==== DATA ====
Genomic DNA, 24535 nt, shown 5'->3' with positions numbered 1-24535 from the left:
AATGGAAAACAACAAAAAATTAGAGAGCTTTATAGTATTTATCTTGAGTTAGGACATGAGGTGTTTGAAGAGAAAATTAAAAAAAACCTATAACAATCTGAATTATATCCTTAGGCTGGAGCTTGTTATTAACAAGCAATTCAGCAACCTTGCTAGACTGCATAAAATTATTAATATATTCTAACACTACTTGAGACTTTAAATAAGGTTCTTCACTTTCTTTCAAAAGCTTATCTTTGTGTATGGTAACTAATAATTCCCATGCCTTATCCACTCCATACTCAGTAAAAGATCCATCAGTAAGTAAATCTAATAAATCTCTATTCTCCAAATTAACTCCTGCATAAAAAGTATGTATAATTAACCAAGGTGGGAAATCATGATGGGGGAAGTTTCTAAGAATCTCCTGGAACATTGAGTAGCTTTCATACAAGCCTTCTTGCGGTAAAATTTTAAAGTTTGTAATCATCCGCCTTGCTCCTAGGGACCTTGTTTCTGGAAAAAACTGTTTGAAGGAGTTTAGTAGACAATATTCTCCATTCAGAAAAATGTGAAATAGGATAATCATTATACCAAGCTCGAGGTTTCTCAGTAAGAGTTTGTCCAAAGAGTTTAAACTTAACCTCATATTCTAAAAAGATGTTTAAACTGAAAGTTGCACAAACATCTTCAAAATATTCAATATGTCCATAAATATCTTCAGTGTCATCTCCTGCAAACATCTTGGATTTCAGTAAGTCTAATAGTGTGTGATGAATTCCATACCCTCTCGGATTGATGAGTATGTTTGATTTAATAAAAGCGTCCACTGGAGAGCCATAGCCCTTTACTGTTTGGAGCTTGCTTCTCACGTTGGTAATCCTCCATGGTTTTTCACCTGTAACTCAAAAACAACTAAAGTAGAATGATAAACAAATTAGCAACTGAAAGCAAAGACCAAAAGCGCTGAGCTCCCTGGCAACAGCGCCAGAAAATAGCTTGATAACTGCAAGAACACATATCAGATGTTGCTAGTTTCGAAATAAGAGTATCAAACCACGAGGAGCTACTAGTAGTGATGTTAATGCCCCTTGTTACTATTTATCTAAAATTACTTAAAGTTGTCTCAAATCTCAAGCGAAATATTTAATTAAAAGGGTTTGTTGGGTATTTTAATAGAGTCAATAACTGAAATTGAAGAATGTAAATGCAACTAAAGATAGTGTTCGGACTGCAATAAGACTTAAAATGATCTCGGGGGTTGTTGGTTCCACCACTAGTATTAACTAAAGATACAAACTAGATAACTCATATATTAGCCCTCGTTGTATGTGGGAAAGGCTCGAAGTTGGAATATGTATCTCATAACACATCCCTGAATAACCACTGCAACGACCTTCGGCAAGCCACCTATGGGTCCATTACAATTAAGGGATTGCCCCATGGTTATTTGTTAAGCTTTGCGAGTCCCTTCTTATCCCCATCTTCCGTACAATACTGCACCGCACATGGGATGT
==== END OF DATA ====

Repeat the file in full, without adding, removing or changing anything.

Genomic DNA, 24535 nt, shown 5'->3' with positions numbered 1-24535 from the left:
AATGGAAAACAACAAAAAATTAGAGAGCTTTATAGTATTTATCTTGAGTTAGGACATGAGGTGTTTGAAGAGAAAATTAAAAAAAACCTATAACAATCTGAATTATATCCTTAGGCTGGAGCTTGTTATTAACAAGCAATTCAGCAACCTTGCTAGACTGCATAAAATTATTAATATATTCTAACACTACTTGAGACTTTAAATAAGGTTCTTCACTTTCTTTCAAAAGCTTATCTTTGTGTATGGTAACTAATAATTCCCATGCCTTATCCACTCCATACTCAGTAAAAGATCCATCAGTAAGTAAATCTAATAAATCTCTATTCTCCAAATTAACTCCTGCATAAAAAGTATGTATAATTAACCAAGGTGGGAAATCATGATGGGGGAAGTTTCTAAGAATCTCCTGGAACATTGAGTAGCTTTCATACAAGCCTTCTTGCGGTAAAATTTTAAAGTTTGTAATCATCCGCCTTGCTCCTAGGGACCTTGTTTCTGGAAAAAACTGTTTGAAGGAGTTTAGTAGACAATATTCTCCATTCAGAAAAATGTGAAATAGGATAATCATTATACCAAGCTCGAGGTTTCTCAGTAAGAGTTTGTCCAAAGAGTTTAAACTTAACCTCATATTCTAAAAAGATGTTTAAACTGAAAGTTGCACAAACATCTTCAAAATATTCAATATGTCCATAAATATCTTCAGTGTCATCTCCTGCAAACATCTTGGATTTCAGTAAGTCTAATAGTGTGTGATGAATTCCATACCCTCTCGGATTGATGAGTATGTTTGATTTAATAAAAGCGTCCACTGGAGAGCCATAGCCCTTTACTGTTTGGAGCTTGCTTCTCACGTTGGTAATCCTCCATGGTTTTTCACCTGTAACTCAAAAACAACTAAAGTAGAATGATAAACAAATTAGCAACTGAAAGCAAAGACCAAAAGCGCTGAGCTCCCTGGCAACAGCGCCAGAAAATAGCTTGATAACTGCAAGAACACATATCAGATGTTGCTAGTTTCGAAATAAGAGTATCAAACCACGAGGAGCTACTAGTAGTGATGTTAATGCCCCTTGTTACTATTTATCTAAAATTACTTAAAGTTGTCTCAAATCTCAAGCGAAATATTTAATTAAAAGGGTTTGTTGGGTATTTTAATAGAGTCAATAACTGAAATTGAAGAATGTAAATGCAACTAAAGATAGTGTTCGGACTGCAATAAGACTTAAAATGATCTCGGGGGTTGTTGGTTCCACCACTAGTATTAACTAAAGATACAAACTAGATAACTCATATATTAGCCCTCGTTGTATGTGGGAAAGGCTCGAAGTTGGAATATGTATCTCATAACACATCCCTGAATAACCACTGCAACGACCTTCGGCAAGCCACCTATGGGTCCATTACAATTAAGGGATTGCCCCATGGTTATTTGTTAAGCTTTGCGAGTCCCTTCTTATCCCCATCTTCCGTACAATACTGCACCGCACATGGGATGT